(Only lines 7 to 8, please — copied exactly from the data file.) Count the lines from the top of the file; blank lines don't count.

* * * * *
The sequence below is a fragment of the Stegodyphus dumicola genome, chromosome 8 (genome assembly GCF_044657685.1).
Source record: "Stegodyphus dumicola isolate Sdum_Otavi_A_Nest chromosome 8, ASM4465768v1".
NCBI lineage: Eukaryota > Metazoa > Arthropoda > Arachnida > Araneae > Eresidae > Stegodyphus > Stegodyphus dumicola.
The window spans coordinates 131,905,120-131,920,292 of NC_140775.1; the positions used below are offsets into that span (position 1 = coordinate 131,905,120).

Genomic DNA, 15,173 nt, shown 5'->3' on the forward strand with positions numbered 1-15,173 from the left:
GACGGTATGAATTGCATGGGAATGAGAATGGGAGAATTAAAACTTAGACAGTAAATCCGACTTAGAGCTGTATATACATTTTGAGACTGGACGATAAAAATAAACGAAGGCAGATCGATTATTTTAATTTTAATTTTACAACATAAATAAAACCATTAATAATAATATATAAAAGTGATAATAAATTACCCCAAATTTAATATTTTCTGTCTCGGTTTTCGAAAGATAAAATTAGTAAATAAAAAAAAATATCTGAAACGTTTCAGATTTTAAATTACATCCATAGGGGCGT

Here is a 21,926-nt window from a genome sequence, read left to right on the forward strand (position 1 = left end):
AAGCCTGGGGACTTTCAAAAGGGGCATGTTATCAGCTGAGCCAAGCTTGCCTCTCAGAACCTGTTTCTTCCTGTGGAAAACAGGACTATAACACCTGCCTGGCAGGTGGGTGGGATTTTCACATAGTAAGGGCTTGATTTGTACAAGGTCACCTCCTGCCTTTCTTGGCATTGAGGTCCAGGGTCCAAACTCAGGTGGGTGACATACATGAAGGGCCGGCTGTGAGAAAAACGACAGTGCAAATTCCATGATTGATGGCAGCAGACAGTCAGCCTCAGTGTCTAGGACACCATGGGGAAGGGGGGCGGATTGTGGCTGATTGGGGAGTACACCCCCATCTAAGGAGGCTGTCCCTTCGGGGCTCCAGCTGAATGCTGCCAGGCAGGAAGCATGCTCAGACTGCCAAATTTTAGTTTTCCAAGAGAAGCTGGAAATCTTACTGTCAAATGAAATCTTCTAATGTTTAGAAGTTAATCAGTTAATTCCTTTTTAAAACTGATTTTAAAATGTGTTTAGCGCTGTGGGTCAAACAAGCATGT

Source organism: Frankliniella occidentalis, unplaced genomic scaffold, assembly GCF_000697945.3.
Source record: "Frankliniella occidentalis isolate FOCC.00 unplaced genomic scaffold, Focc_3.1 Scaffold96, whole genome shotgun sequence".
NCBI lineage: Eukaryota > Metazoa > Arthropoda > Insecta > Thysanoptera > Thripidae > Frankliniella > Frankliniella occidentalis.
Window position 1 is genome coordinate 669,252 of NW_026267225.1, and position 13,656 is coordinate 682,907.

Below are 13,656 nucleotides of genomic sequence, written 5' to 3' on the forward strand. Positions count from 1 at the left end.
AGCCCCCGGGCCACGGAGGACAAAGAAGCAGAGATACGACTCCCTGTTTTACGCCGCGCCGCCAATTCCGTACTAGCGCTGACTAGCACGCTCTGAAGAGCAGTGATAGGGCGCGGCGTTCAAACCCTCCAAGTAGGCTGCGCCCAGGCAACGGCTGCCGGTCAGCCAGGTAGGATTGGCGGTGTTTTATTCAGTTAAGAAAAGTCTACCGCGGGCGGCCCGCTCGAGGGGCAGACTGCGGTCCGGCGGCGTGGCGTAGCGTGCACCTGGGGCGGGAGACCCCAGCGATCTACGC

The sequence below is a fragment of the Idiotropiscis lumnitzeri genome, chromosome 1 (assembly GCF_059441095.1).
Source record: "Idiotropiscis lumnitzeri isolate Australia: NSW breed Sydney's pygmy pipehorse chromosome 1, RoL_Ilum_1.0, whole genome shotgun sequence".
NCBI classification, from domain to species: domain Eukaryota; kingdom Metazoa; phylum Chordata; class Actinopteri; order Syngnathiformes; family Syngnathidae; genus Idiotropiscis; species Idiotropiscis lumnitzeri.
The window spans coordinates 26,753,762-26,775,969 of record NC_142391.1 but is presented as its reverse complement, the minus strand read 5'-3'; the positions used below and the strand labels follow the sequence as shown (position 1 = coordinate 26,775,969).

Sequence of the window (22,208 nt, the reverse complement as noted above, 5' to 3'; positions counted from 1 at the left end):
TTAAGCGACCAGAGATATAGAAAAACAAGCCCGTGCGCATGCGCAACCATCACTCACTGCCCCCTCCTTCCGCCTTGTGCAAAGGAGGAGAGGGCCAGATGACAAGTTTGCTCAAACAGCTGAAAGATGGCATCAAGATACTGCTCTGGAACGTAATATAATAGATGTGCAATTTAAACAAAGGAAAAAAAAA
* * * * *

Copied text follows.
Here is a 21,926-nt window from a genome sequence, read left to right on the forward strand (position 1 = left end):
AAGCCTGGGGACTTTCAAAAGGGGCATGTTATCAGCTGAGCCAAGCTTGCCTCTCAGAACCTGTTTCTTCCTGTGGAAAACAGGACTATAACACCTGCCTGGCAGGTGGGTGGGATTTTCACATAGTAAGGGCTTGATTTGTACAAGGTCACCTCCTGCCTTTCTTGGCATTGAGGTCCAGGGTCCAAACTCAGGTGGGTGACATACATGAAGGGCCGGCTGTGAGAAAAACGACAGTGCAAATTCCATGATTGATGGCAGCAGACAGTCAGCCTCAGTGTCTAGGACACCATGGGGAAGGGGGGCGGATTGTGGCTGATTGGGGAGTACACCCCCATCTAAGGAGGCTGTCCCTTCGGGGCTCCAGCTGAATGCTGCCAGGCAGGAAGCATGCTCAGACTGCCAAATTTTAGTTTTCCAAGAGAAGCTGGAAATCTTACTGTCAAATGAAATCTTCTAATGTTTAGAAGTTAATCAGTTAATTCCTTTTTAAAACTGATTTTAAAATGTGTTTAGCGCTGTGGGTCAAACAAGCATGT